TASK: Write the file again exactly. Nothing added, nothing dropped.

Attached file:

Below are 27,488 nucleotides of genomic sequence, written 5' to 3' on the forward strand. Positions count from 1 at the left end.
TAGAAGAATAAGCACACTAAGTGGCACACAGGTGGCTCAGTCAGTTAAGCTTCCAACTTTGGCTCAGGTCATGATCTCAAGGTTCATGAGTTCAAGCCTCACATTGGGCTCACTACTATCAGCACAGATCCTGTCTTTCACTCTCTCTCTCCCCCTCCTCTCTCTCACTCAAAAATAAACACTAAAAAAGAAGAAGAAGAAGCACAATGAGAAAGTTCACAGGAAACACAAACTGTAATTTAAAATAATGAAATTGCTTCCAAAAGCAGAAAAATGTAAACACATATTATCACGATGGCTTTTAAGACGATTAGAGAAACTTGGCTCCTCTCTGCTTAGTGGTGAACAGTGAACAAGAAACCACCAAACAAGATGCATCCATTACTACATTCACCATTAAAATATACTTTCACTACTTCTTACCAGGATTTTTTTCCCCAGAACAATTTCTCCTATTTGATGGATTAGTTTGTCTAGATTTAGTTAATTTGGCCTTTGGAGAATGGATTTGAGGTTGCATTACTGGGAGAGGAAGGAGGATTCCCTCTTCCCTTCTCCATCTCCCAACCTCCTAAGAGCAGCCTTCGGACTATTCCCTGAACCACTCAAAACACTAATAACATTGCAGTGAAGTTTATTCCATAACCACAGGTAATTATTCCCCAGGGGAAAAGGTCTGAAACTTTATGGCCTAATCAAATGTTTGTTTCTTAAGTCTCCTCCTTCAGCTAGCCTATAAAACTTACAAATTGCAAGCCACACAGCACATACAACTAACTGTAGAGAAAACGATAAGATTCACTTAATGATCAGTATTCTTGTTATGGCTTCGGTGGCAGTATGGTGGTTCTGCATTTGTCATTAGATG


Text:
Below are 27,488 nucleotides of genomic sequence, written 5' to 3' on the forward strand. Positions count from 1 at the left end.
TAGAAGAATAAGCACACTAAGTGGCACACAGGTGGCTCAGTCAGTTAAGCTTCCAACTTTGGCTCAGGTCATGATCTCAAGGTTCATGAGTTCAAGCCTCACATTGGGCTCACTACTATCAGCACAGATCCTGTCTTTCACTCTCTCTCTCCCCCTCCTCTCTCTCACTCAAAAATAAACACTAAAAAAGAAGAAGAAGAAGCACAATGAGAAAGTTCACAGGAAACACAAACTGTAATTTAAAATAATGAAATTGCTTCCAAAAGCAGAAAAATGTAAACACATATTATCACGATGGCTTTTAAGACGATTAGAGAAACTTGGCTCCTCTCTGCTTAGTGGTGAACAGTGAACAAGAAACCACCAAACAAGATGCATCCATTACTACATTCACCATTAAAATATACTTTCACTACTTCTTACCAGGATTTTTTTCCCCAGAACAATTTCTCCTATTTGATGGATTAGTTTGTCTAGATTTAGTTAATTTGGCCTTTGGAGAATGGATTTGAGGTTGCATTACTGGGAGAGGAAGGAGGATTCCCTCTTCCCTTCTCCATCTCCCAACCTCCTAAGAGCAGCCTTCGGACTATTCCCTGAACCACTCAAAACACTAATAACATTGCAGTGAAGTTTATTCCATAACCACAGGTAATTATTCCCCAGGGGAAAAGGTCTGAAACTTTATGGCCTAATCAAATGTTTGTTTCTTAAGTCTCCTCCTTCAGCTAGCCTATAAAACTTACAAATTGCAAGCCACACAGCACATACAACTAACTGTAGAGAAAACGATAAGATTCACTTAATGATCAGTATTCTTGTTATGGCTTCGGTGGCAGTATGGTGGTTCTGCATTTGTCATTAGATG